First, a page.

3. Edit the trap severity according to your requirements, e.g.:

    $ vim /opt/snmptt/conf/snmptt.conf.knuerr-coolcon
    
    ...
    EVENT fans .1.3.6.1.4.1.2769.2.1.5.0.1 "Status Events" Warning
    ...
    
  4. Add the new configuration file to be included in the global SNMPTT configuration and restart the SNMPTT daemon:

    $ vim /opt/snmptt/snmptt.ini
    
    ...
    [TrapFiles]
    snmptt_conf_files = <<END
    ...
    /opt/snmptt/conf/snmptt.conf.knuerr-coolcon
    ...
    END
    
    $ /etc/init.d/snmptt reload
    
  5. Download the Nagios plugin check_snmp_traps.sh and place it in the plugins directory of your Nagios system, in this example /usr/lib/nagios/plugins/:

    $ mv -i check_snmp_traps.sh /usr/lib/nagios/plugins/
    $ chmod 755 /usr/lib/nagios/plugins/check_snmp_traps.sh
    
  6. Define the following Nagios command to check for SNMP traps in the SNMPTT database. In this example this is done in the file /etc/nagios-plugins/config/check_snmp_traps.cfg:

    # check for snmp traps
    define command {
        command_name    check_snmp_traps
        command_line    $USER1$/check_snmp_traps.sh -H $HOSTNAME$:$HOSTADDRESS$ -u <user> -p <pass> -d <snmptt_db>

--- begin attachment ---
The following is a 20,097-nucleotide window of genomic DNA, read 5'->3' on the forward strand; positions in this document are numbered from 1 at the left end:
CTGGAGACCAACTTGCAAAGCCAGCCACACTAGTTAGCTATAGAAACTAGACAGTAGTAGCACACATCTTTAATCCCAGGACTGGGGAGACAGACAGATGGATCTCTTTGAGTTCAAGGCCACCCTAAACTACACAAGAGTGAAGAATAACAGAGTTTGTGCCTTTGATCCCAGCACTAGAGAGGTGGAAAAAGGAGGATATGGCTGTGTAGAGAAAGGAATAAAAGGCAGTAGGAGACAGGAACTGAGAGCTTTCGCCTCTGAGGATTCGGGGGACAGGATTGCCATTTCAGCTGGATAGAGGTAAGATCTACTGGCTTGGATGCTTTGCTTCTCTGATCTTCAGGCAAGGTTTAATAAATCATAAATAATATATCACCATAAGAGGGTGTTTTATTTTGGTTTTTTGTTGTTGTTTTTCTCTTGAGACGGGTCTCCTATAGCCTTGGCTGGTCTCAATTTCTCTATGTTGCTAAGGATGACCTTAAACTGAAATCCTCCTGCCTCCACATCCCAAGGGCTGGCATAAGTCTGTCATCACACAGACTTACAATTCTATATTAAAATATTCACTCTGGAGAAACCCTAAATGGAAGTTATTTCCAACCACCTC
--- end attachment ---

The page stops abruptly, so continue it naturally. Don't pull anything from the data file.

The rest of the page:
}

    Replace user, pass and snmptt_db with values suitable for your SNMPTT database environment.

  7. Add another service in your Nagios configuration to be checked for each CoolLoop device:

    # check snmptraps
    define service {
        use                     generic-service
        hostgroup_name          coolcon
        service_description     Check_SNMP_traps
        check_command           check_snmp_traps
    }
  8. Optional: Define a serviceextinfo to display a folder icon next to the Check_SNMP_traps service check for each CoolLoop device. This icon provides a direct link to the SNMPTT web interface with a filter for the selected host:

    define serviceextinfo {
        hostgroup_name          coolcon
        service_description     Check_SNMP_traps
        notes                   SNMP Alerts